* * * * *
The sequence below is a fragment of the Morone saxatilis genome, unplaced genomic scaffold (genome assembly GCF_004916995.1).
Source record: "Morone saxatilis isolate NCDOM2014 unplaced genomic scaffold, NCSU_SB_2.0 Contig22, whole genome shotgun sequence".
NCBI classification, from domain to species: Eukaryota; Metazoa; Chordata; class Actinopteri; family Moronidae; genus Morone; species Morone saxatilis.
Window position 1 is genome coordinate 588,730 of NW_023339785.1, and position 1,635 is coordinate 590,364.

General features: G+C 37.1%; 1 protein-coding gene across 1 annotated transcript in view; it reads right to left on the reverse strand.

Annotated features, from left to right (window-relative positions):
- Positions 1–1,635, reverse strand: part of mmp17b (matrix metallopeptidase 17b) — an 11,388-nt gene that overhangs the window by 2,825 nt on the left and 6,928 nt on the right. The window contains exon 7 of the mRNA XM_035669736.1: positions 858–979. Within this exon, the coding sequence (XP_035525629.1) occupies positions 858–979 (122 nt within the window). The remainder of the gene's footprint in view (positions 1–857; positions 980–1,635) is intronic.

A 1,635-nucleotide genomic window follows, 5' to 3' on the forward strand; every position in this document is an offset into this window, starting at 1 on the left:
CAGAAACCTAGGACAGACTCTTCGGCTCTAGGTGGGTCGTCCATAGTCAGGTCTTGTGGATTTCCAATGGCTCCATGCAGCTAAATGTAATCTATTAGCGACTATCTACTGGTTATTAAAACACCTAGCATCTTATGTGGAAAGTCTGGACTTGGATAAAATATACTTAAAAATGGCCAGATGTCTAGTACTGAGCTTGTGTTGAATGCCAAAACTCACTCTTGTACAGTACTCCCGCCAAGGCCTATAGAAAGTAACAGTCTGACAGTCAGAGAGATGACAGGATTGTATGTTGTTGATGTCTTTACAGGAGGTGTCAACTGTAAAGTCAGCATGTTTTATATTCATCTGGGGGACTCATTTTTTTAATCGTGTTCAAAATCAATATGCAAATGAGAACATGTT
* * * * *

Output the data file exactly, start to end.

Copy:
The sequence below is a fragment of the Morone saxatilis genome, unplaced genomic scaffold (genome assembly GCF_004916995.1).
Source record: "Morone saxatilis isolate NCDOM2014 unplaced genomic scaffold, NCSU_SB_2.0 Contig22, whole genome shotgun sequence".
NCBI classification, from domain to species: Eukaryota; Metazoa; Chordata; class Actinopteri; family Moronidae; genus Morone; species Morone saxatilis.
Window position 1 is genome coordinate 588,730 of NW_023339785.1, and position 1,635 is coordinate 590,364.

General features: G+C 37.1%; 1 protein-coding gene across 1 annotated transcript in view; it reads right to left on the reverse strand.

Annotated features, from left to right (window-relative positions):
- Positions 1–1,635, reverse strand: part of mmp17b (matrix metallopeptidase 17b) — an 11,388-nt gene that overhangs the window by 2,825 nt on the left and 6,928 nt on the right. The window contains exon 7 of the mRNA XM_035669736.1: positions 858–979. Within this exon, the coding sequence (XP_035525629.1) occupies positions 858–979 (122 nt within the window). The remainder of the gene's footprint in view (positions 1–857; positions 980–1,635) is intronic.

A 1,635-nucleotide genomic window follows, 5' to 3' on the forward strand; every position in this document is an offset into this window, starting at 1 on the left:
CAGAAACCTAGGACAGACTCTTCGGCTCTAGGTGGGTCGTCCATAGTCAGGTCTTGTGGATTTCCAATGGCTCCATGCAGCTAAATGTAATCTATTAGCGACTATCTACTGGTTATTAAAACACCTAGCATCTTATGTGGAAAGTCTGGACTTGGATAAAATATACTTAAAAATGGCCAGATGTCTAGTACTGAGCTTGTGTTGAATGCCAAAACTCACTCTTGTACAGTACTCCCGCCAAGGCCTATAGAAAGTAACAGTCTGACAGTCAGAGAGATGACAGGATTGTATGTTGTTGATGTCTTTACAGGAGGTGTCAACTGTAAAGTCAGCATGTTTTATATTCATCTGGGGGACTCATTTTTTTAATCGTGTTCAAAATCAATATGCAAATGAGAACATGTT